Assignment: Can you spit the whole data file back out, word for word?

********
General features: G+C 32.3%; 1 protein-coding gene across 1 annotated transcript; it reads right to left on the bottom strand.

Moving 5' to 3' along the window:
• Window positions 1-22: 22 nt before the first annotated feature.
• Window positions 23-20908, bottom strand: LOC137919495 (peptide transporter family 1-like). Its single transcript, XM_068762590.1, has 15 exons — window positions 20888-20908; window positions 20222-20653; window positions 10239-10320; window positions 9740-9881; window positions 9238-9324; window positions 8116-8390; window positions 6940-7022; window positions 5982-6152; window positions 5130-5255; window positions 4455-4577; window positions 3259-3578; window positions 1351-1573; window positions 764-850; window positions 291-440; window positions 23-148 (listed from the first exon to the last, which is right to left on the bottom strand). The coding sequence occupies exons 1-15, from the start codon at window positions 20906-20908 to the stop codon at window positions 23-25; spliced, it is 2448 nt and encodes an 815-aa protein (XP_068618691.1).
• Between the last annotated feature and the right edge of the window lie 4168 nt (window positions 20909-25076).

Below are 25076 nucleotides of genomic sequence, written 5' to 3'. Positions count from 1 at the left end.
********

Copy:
General features: G+C 32.3%; 1 protein-coding gene across 1 annotated transcript; it reads right to left on the bottom strand.

Moving 5' to 3' along the window:
• Window positions 1-22: 22 nt before the first annotated feature.
• Window positions 23-20908, bottom strand: LOC137919495 (peptide transporter family 1-like). Its single transcript, XM_068762590.1, has 15 exons — window positions 20888-20908; window positions 20222-20653; window positions 10239-10320; window positions 9740-9881; window positions 9238-9324; window positions 8116-8390; window positions 6940-7022; window positions 5982-6152; window positions 5130-5255; window positions 4455-4577; window positions 3259-3578; window positions 1351-1573; window positions 764-850; window positions 291-440; window positions 23-148 (listed from the first exon to the last, which is right to left on the bottom strand). The coding sequence occupies exons 1-15, from the start codon at window positions 20906-20908 to the stop codon at window positions 23-25; spliced, it is 2448 nt and encodes an 815-aa protein (XP_068618691.1).
• Between the last annotated feature and the right edge of the window lie 4168 nt (window positions 20909-25076).

Below are 25076 nucleotides of genomic sequence, written 5' to 3'. Positions count from 1 at the left end.